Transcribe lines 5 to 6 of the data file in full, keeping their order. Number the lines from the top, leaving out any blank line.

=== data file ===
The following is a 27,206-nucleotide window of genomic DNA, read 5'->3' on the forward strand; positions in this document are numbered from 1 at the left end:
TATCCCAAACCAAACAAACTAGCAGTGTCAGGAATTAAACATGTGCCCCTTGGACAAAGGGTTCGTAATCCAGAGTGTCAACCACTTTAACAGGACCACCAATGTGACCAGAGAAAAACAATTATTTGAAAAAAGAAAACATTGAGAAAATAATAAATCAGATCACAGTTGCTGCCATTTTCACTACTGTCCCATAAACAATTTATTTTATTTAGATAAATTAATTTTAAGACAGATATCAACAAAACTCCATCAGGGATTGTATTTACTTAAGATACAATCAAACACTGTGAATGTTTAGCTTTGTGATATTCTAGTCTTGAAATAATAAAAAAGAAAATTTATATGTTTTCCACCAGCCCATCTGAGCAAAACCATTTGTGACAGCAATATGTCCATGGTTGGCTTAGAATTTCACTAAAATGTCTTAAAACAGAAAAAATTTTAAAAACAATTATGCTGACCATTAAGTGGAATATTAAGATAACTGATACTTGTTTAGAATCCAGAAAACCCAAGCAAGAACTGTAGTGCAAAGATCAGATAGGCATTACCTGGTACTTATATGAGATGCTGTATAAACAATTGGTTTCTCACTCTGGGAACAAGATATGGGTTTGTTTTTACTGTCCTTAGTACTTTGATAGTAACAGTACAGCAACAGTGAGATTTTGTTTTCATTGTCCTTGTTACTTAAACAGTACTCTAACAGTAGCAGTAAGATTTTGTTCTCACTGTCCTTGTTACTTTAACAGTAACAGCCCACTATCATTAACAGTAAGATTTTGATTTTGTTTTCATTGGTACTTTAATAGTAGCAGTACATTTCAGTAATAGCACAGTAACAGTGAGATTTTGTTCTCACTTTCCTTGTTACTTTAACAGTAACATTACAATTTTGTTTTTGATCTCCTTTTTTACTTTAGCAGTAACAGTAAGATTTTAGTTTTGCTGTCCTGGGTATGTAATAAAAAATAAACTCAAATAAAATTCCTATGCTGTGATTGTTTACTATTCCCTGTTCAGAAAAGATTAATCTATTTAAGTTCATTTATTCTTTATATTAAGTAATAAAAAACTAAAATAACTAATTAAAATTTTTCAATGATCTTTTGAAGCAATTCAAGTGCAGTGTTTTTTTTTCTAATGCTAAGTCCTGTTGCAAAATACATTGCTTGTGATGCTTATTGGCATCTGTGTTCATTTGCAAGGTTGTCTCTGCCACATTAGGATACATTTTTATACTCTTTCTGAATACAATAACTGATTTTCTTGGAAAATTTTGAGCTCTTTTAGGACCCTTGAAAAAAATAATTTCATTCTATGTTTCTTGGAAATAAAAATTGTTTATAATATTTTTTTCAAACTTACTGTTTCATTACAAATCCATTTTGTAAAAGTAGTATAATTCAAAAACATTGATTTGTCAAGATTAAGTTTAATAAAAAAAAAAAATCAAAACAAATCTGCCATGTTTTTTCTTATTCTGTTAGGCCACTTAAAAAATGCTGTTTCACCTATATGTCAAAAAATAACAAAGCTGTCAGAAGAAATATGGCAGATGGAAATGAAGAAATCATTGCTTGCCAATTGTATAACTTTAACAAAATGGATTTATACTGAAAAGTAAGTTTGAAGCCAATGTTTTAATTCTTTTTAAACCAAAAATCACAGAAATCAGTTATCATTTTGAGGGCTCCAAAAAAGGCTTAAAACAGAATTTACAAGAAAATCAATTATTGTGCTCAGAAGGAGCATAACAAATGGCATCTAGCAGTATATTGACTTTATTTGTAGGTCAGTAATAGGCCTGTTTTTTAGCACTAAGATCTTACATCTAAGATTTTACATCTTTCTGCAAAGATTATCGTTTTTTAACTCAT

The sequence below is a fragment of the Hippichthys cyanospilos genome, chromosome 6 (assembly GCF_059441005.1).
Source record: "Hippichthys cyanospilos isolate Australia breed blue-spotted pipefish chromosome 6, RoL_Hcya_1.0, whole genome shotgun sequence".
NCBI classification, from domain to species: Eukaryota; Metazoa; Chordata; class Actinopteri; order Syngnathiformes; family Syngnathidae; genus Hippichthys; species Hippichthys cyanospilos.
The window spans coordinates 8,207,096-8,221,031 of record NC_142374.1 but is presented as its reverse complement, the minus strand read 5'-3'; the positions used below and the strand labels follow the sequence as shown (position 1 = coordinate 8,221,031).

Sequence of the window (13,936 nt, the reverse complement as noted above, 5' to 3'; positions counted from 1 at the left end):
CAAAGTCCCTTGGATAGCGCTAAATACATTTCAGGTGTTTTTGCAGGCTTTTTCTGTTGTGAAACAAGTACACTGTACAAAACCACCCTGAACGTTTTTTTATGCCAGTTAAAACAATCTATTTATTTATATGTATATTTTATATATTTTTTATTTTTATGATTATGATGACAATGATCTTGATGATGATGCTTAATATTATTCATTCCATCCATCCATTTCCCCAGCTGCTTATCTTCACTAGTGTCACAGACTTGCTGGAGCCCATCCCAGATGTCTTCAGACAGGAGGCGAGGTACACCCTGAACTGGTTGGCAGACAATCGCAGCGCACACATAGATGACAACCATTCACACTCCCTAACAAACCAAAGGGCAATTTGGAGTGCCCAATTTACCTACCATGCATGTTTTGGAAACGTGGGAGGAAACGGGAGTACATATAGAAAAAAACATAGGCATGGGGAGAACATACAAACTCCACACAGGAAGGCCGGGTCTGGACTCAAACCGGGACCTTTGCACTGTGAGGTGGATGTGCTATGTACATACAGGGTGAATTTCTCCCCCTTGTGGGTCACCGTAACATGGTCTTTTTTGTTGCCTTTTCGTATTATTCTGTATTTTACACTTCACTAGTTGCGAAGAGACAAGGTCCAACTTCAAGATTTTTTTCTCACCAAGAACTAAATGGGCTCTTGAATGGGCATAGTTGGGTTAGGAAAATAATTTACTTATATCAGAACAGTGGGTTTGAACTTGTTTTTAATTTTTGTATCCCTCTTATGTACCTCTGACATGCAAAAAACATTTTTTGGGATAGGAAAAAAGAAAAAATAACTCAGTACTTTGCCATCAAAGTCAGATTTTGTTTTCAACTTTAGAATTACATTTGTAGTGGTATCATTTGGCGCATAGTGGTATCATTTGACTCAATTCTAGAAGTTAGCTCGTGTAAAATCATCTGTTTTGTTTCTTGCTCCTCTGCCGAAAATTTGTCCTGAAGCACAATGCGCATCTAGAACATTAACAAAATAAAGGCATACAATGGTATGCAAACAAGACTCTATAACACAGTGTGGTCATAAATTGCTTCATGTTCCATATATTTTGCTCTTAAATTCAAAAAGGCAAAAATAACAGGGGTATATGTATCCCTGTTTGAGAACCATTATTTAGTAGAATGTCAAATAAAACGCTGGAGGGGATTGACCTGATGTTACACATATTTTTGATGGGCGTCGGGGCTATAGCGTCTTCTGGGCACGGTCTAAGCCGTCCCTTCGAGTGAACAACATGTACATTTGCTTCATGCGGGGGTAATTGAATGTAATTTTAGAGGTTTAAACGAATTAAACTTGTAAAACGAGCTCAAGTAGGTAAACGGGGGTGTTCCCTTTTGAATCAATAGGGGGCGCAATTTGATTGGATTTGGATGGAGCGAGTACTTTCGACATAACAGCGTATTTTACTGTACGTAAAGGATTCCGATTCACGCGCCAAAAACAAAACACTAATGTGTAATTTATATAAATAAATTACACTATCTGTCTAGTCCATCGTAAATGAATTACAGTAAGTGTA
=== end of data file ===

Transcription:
NCBI classification, from domain to species: Eukaryota; Metazoa; Chordata; class Actinopteri; order Syngnathiformes; family Syngnathidae; genus Hippichthys; species Hippichthys cyanospilos.
The window spans coordinates 8,207,096-8,221,031 of record NC_142374.1 but is presented as its reverse complement, the minus strand read 5'-3'; the positions used below and the strand labels follow the sequence as shown (position 1 = coordinate 8,221,031).